|By Joseph Scalise | 3 years ago|
Researchers from the New York Department of Pathology have discovered what they believe to be a never-before-seen human organ, according to new research published in the journal Scientific Reports.
In the study, the team outlined their idea that the body contains a previously undiscovered network of fluid-filled pockets and collagen that sit beneath the skin and cover most internal organs.
Researchers accidentally discovered the proposed organ — known as the interstitium — while conducting a series of standard endoscopies. Though past endoscopies relied on cameras, newer techniques employ lasers that enable scientists to look into tissue at a microscopic level.
When the team behind the research studied a patient’s’ bile ducts, they expected to find the dense connective tissue that covers most organs. However, instead they found a mesh-like pattern of dark branching collagen bands around large, fluid-filled spaces.
After confirming their finding in other parts of the body, the team theorized that scientists had never found the interstitium because tissue samples caused the pockets to collapse and appear like solid tissue. After extracting bile samples, the scientists froze and studied them underneath a microscope. As expected, they found fluid pockets surrounded by bundles of collagen.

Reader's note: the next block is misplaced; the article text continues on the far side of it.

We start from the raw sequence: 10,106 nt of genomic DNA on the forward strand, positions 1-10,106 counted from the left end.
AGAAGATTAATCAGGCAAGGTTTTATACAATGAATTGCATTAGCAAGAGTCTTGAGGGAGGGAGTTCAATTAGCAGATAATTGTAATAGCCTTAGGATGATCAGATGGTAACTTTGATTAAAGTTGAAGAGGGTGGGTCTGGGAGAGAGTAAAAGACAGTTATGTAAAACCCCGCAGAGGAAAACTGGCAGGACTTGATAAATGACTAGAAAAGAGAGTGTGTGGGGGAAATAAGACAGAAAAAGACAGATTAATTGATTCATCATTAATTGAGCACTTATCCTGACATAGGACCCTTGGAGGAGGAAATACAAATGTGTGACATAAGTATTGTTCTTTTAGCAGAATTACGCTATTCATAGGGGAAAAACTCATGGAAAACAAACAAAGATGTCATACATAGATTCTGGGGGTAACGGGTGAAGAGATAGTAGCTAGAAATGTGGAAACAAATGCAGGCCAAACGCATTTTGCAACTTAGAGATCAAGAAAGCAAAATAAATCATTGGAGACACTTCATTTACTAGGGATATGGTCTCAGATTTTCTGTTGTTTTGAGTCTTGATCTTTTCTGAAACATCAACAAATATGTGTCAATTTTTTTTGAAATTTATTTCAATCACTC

“This fixation artifact of collapse has made a fluid-filled tissue type throughout the body appear solid in biopsy slides for decades, and our results correct for this to expand the anatomy of most tissues,” said study co-author Neil Theise, a professor at New York University’s Department of Pathology, in a statement. “This finding has potential to drive dramatic advances in medicine, including the possibility that the direct sampling of interstitial fluid may become a powerful diagnostic tool.”
Researchers estimate that the interstitium contains up to a fifth of the body’s total fluids, and they believe the fluid is lymph — a colorless substance produced by the lymph nodes. Scientists are not sure why the interstitium exists, but they believe it could help absorb shock or act as an inner-body highway for white blood cells.
The team believes the system could foster disorders or certain diseases as well. For example, in some patients with cancer they found evidence the dangerous cells moved out of their initial site by hitching a ride along the interstitium.
The team needs to conduct more research to confirm their findings, but if they turn out to be true it would make the interstitium the first “new” organ discovered this year. It would also be the body’s 80th discovered organ, Gizmodo reports.